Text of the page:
Whatever will be will be
I am sure you all know Kismet Park on the Eastern Esplanade. Where did the name come from? What is its connection to Canvey? The name ‘Kismet’ brings up all sorts of Middle Eastern exotic connotations. Well that is not too far from the truth.
Nissim Levi, the owner of the house called ‘Kismet’ was born in Turkey in 1873. His parents Moses and Saltana were married in Constantinople in 1860 in a Jewish Ceremony. The family, Nissim and at least four other siblings came to England between 1873 and 1878. The family lived in London and Moses had a business as a Carpet Merchant.
About 1899 Nissim married Lettice (there are various spellings) Elizabeth, I have not yet found this marriage. As far as I can tell Lettice was English and born in the City of London. We also know she was of the Catholic faith. Nissim’s sister Pearl also married in 1899 to Henry Clarence Abrahams.
By 1911 Nissim and Lettice and three of their surviving children were living on Canvey at Pier View Lodge, Leigh Beck. I suspect this is either the same building renamed later as Kismet or where they first stayed while they had Kismet built. The first time we find the name ‘Kismet’ in any documents is in 1914. Nissim’s occupation shows he followed in his father’s footsteps he was an Oriental Carpet Importer.
During his time living on Canvey he was very much involved with the community. Fred McCave in his Bulletin of 1981 wrote about the building of the Catholic Church:-
Arrangements were made to hold Mass at the home of Mr. Levi (a Jew) and his wife (a Roman Catholic). Eventually Mr. Levi became a Catholic and his two sons Jesuits. They built Father (later Canon) Francis W. Gilbert (1917-1952, Parish Priest of our Lady of Lourdes Leigh) a wooden hut in their garden and he said his weekday Mass on the dressing table.
The family’s dalliance with Christianity had been going on for some years. In 1903 Nissim’s younger sister Rose was baptised into the Christian Faith.
In 1906 his sister Pearl who had been living in Leigh on Sea, were spending their summers on Canvey at ‘Riversdale’, Leigh Beck.
Nissim and Lettice stayed on Canvey until 1929. After leaving Canvey they moved back to London then spent time travelling to New Zealand and Jamaica, before eventually settling in Hamworthy in Dorset where they both died within days of each other in May 1945. Nissim was 72 and Lettice was 65. Whatever will be will be………………………….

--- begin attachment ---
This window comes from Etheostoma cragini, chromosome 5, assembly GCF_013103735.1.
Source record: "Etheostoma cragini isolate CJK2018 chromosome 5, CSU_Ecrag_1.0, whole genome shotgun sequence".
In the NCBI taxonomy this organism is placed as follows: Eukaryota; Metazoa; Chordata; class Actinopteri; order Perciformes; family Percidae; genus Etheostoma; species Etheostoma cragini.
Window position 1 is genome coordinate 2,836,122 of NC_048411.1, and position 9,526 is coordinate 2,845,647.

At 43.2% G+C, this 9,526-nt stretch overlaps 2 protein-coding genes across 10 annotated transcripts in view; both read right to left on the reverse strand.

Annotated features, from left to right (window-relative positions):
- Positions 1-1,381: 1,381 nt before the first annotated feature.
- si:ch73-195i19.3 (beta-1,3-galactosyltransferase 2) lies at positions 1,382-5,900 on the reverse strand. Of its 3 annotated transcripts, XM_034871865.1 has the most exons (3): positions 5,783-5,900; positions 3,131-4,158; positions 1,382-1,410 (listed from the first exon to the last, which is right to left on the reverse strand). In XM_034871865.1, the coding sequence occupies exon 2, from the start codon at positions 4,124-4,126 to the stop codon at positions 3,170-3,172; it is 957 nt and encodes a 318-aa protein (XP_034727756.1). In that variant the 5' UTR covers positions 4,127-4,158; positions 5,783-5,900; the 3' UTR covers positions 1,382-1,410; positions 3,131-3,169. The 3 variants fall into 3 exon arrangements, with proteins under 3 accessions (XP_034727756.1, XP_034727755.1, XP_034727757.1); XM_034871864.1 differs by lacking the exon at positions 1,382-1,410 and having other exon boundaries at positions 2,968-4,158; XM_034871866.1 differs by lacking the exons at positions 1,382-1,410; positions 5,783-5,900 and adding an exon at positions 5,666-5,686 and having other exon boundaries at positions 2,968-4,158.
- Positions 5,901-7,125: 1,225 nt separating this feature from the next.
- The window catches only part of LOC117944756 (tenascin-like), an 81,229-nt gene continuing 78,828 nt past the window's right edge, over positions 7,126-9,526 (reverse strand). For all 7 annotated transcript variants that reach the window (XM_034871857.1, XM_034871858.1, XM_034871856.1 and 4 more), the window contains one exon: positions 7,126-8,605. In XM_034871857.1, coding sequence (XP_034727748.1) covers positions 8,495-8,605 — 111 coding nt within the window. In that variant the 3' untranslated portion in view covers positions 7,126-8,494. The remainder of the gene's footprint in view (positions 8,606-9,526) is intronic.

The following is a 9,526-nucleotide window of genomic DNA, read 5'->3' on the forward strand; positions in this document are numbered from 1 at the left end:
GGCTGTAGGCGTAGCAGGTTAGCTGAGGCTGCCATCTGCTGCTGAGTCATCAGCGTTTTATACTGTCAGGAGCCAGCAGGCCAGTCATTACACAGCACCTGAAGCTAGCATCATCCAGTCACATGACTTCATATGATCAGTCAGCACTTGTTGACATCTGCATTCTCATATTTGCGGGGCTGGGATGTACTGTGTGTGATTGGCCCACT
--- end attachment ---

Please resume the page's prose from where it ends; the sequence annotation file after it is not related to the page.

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Great research on the Levi family and ‘Kismet’, they certainly were an interesting lot weren’t they. Also nice to see a photo of Kismet House itself.
The ‘Orchard’ as it was known was a great overgrown adventure area for children and teenagers from time immemorial til the early 70s. Planks and all sorts of rubbish formed bridges across the dyke and there were rope swings etc in the big trees on the Gainsborough Ave side. I guess it’s the nearest thing we got to ‘woodland’.
The reference in 1914 to Kismet probably applies to plans for ‘Kismet Cottage’ at the top of Gafzelle Dve which the family had built for their chauffeur. You can see more about that in ‘Basketful of Memories pt 5’ on this site.
I suppose the biggest mystery surrounds the fate (kismet) of such an attractive and substantial property such as Kismet House which by all appearances had been reduced to a few bits of foundation and some holes in the ground by the end of WW2. Anybody got any further info?
My Mother told me that she taught Dancing in Kismet, her Maiden name was Gladys Bishop, my Uncle Bill Bishop, once stored apples in the loft of the house, this would have been in the Forties.
Does anyone know what year Kismet was demolished?
One of the houses in the old photo/ postcard is still there my daughter lives in it, the tallest roof on the right.
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